But this time, I am going to be extra cautious with my packing. Even though Bahrain is considered an open city, which means it‘s not as strict as the rest of the Middle East countries, I still think proper dressing ought to be observed. And that’s crucial because as my friends (from and outside of work) often tell me, ‘proper dressing’ is a concept unknown to me. Not that I’m a fashion roadkill or anything like that, I’M NOT. In fact, I take my fashion very seriously. And there lies the problem…because I take it oh-so-seriously, I sometimes forget that the workplace is not exactly the best place to showcase my fashion experiments. Ugh. It’s a good thing that we are required to wear our uniforms for the entire duration of the event because now I won’t have to worry about scrounging for normal-sleeved tops and dresses, which I don’t have a lot of in my closet.

So ya, barring the usual packing nightmares, I’m excited to make this trip and make the most of my opportunity to bask in the cultural distinctiveness of Bahrain…


Out to lunch.

14 August 2009. It is the second day of our event and though I’ve been here in Bahrain since the 12th, my body is still not properly acclimatized. I am a tropical baby and I thrive in humidity but, duuuuude, not when we’re talking 45 degree-temperature day in and out. Don’t get me wrong. I like Bahrain. And the fact that it is among the few forward-thinking Middle East countries gives me some comfort that I will no sooner get flagged for wearing sleeveless top and speaking a bit loudly, among others. It was also nice to see a lot of Filipinos around which makes us feel somewhat at home. But the momentary feeling of pride of being among fellow countrymen was completely obliterated when we chanced upon some hooker-type of Pinays clinging on to Caucasians of various shapes and sizes in a bar and you know that they are not in any way romantically involved. You know just by looking at them and observing their body language that money is exchanged at some point. And it’s a horrible feeling being in the same room with them especially when the people you’re with make remarks such as ‘hey, they’re Filipinas just like you aren’t they?’ and all you can do is either (a) shrug and make a caustic retort like ‘Yeah, so what? We’re not from the same mother’, or (b) pretend you didn’t hear the inquiry and just focus on your BHD 2.00 bottle of beer which in itself is so expensive you just have to swig it down to the very last drop. I know it’s rather unfair to look down on women who peddle their wares for a few more buck. They are, after all, just being a ‘lil bit more creative in ways of earning more money to put food on the family table back home. But sometimes you can’t help but feel a good amount of disdain for them especially when people make disparaging sweeping generalizations. So I’m sorry but seeing them in action just made my skin crawl a ‘lil bit and for once not very proud of my Pinay roots.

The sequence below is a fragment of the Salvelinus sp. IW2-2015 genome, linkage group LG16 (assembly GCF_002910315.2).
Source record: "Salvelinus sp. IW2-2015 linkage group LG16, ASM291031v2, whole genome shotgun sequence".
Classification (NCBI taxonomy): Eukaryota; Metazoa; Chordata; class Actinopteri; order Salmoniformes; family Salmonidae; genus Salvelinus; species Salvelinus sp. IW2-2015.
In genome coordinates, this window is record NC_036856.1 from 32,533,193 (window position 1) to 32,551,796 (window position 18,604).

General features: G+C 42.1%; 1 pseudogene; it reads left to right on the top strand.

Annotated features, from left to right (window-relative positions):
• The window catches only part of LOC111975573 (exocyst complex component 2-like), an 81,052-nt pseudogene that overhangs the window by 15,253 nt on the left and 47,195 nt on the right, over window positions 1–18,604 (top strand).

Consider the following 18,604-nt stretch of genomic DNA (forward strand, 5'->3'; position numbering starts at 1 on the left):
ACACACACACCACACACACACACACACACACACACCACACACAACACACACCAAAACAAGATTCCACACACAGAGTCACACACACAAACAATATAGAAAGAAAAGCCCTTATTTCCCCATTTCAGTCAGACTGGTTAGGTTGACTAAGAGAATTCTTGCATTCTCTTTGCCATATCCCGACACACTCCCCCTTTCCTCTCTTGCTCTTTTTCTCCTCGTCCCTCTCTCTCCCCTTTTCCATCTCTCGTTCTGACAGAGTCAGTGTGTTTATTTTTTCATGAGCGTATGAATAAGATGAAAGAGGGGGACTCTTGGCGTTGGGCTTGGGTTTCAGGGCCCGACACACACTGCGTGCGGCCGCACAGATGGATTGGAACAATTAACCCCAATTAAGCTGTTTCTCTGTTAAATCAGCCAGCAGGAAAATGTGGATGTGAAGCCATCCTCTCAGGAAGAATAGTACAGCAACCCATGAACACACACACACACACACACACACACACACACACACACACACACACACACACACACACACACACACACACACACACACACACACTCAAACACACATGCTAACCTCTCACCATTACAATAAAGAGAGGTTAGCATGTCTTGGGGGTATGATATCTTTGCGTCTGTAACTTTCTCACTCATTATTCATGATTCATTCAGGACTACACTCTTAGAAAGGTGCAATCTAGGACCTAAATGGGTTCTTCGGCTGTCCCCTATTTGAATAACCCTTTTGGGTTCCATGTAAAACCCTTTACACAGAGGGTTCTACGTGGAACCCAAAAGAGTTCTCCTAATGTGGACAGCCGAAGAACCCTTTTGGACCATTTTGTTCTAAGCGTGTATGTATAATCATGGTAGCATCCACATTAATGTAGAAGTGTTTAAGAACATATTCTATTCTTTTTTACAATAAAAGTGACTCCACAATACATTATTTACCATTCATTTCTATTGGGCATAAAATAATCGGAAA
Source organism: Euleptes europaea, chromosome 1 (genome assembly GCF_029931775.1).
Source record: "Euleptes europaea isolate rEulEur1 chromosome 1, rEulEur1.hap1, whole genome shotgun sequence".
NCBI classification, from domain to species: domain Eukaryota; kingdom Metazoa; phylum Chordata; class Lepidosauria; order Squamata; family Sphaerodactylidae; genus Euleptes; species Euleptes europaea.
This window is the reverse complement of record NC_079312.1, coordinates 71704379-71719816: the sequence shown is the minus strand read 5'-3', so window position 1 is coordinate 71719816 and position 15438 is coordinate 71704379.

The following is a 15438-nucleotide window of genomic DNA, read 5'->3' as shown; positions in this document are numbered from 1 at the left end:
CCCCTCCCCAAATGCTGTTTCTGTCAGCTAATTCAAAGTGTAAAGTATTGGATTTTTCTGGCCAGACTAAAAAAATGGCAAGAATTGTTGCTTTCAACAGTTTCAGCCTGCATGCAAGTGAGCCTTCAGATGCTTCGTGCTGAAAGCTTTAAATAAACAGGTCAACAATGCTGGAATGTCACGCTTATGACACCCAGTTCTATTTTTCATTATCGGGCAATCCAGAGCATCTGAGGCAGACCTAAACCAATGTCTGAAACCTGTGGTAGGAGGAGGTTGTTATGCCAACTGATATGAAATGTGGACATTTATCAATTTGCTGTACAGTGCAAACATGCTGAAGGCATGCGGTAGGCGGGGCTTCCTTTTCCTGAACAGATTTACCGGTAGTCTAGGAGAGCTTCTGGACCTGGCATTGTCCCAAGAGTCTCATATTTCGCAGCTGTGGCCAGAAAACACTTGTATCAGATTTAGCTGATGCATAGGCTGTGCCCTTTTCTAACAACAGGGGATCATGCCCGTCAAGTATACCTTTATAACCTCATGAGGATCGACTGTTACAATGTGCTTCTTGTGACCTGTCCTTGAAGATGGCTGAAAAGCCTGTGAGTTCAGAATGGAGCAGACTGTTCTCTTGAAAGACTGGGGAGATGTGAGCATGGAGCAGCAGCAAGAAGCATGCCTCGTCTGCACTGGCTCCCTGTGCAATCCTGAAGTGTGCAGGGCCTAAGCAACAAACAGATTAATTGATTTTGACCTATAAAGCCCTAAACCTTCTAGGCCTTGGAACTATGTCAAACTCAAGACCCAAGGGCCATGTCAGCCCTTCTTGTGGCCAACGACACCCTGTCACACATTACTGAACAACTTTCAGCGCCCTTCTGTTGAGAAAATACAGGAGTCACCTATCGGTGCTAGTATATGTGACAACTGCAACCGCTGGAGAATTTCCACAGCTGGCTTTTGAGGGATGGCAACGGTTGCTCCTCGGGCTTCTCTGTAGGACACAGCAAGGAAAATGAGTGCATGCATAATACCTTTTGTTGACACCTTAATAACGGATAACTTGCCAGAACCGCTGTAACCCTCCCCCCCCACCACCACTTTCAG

Anyway, on to more pleasant thoughts. Our event was a success by all standards. The participants came hungry for training and motivation and our roster of speakers gave them exactly that. It’s morally uplifting to see people come on the first day with a vague notion of the direction to which they want to steer their lives to eventually come out of the hall on the last day completely changed. Really, there is no telling what the human spirit is capable of absorbing – and pursuing.